Both types of roofs have advantages. Green roofs do not produce energy (in some cases just fruits) but they do not consume that much energy for production of panels, installation and control and do not need treatment after use. So what are the either advantages and disadvantages compared with each other?
The two are not mutually exclusive, and in fact installing PV panels over a green roof improves PV performance anywhere from 1 to 10% due to the cooling effect of the green roof.
From the presentation "Interaction between PV-systems and extensive green roofs" given at the Fifth Annual Greening Rooftops for Sustainable Communities Conference, Awards and Trade Show in 2007 (emphasis added):
The energy output of PV-panels depends on several factors. In this survey of over approximately 5 years of data, the effect of the green roof has been estimated at an average 6% increase in yields. But the green roof is only one factor in enhancing the efficiency of PV-panels. The total range of increased energy output varies between 1 and 10%. PV over green roofs can be mounted on fixed frames. The costs are lower in comparison to the tracking systems, which follow the sun. Under the PV panels, a variety of extensive green roof vegetation can be grown. In the case of UFA it was originally a Sedum roof but this was subsequently changed to include a wide variety of plantings. Minimum garden roof maintenance is required to reduce taller growing plants. The PV – cells must be without shade. The estimated benefit of a higher Power output from a green roof can help to offset the cost of green roof installations.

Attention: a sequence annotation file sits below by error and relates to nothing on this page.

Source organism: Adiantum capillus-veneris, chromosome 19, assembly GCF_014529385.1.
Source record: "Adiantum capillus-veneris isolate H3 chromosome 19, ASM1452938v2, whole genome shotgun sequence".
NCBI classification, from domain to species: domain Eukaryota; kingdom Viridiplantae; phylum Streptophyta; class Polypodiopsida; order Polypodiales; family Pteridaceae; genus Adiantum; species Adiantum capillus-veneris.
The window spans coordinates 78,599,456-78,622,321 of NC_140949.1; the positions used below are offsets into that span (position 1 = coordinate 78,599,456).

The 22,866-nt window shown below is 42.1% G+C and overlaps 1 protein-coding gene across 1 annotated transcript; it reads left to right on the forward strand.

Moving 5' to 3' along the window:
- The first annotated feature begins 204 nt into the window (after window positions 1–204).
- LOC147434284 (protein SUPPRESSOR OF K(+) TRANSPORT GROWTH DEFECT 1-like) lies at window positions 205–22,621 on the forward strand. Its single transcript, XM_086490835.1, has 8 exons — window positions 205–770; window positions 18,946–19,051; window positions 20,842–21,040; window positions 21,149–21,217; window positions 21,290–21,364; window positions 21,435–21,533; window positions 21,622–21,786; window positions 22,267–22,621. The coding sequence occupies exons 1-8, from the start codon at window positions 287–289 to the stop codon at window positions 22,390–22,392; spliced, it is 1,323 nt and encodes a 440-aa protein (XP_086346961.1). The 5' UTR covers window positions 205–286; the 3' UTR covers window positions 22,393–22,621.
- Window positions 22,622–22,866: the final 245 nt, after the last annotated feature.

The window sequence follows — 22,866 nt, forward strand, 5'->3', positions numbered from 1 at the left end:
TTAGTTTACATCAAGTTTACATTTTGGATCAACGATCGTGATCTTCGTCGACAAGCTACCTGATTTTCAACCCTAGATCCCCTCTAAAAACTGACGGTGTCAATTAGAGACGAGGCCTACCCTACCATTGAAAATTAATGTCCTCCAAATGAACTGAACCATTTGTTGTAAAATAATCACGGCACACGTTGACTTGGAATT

This effect is attributable to the fact that solar panels are more efficient when kept cooler, which a green roof facilitates through evaporative cooling.
Several other research studies verify this finding:
- "Quantification of the passive cooling of photovoltaics using a green roof" uses TRNSYS building energy modeling software to estimate a small (<1%) improvement in power output for a city in the Northeast US, but notes that the dual use of space increases the PV system's value regardless.
- "Green roof integrated PV canopies -- an empirical study and teaching tool for low income students in the South Bronx" uses a number of student-planned and -built test setups to measure a 2.4% increase in PV system output, and a 4.6% reduction in interior temperature over an eight-month period (covering summer, fall, and the beginning of winter).
- "Photovoltaic-green roofs: An experimental evaluation of system performance" measured increased PV output of 1.3 to 3.3% over a five-day period in the summer in Spain.
- "Integration of green roof and solar photovoltaic systems" used EnergyPlus modeling software on a hypothetical building in Hong Kong to predict a slight decrease in cooling needs, and an 8.3% increase in PV system output.
I would put these two things in separate categories of sustainable technology.
Green roofs are sustainable in the sense that the provide extra insulation and the building the cover will require less energy. They also require a great deal of maintenance and energy so the benefits are mostly superficial while the dis advantages in terms of cost and effort to maintain is high.
Photovoltaics, roof top solar panels, are going to have a much bigger impact of sustainability in the big picture.
I think green roofs are gorgeous and must be fun for architects to design but solar panels are what you want if you care about sustainability.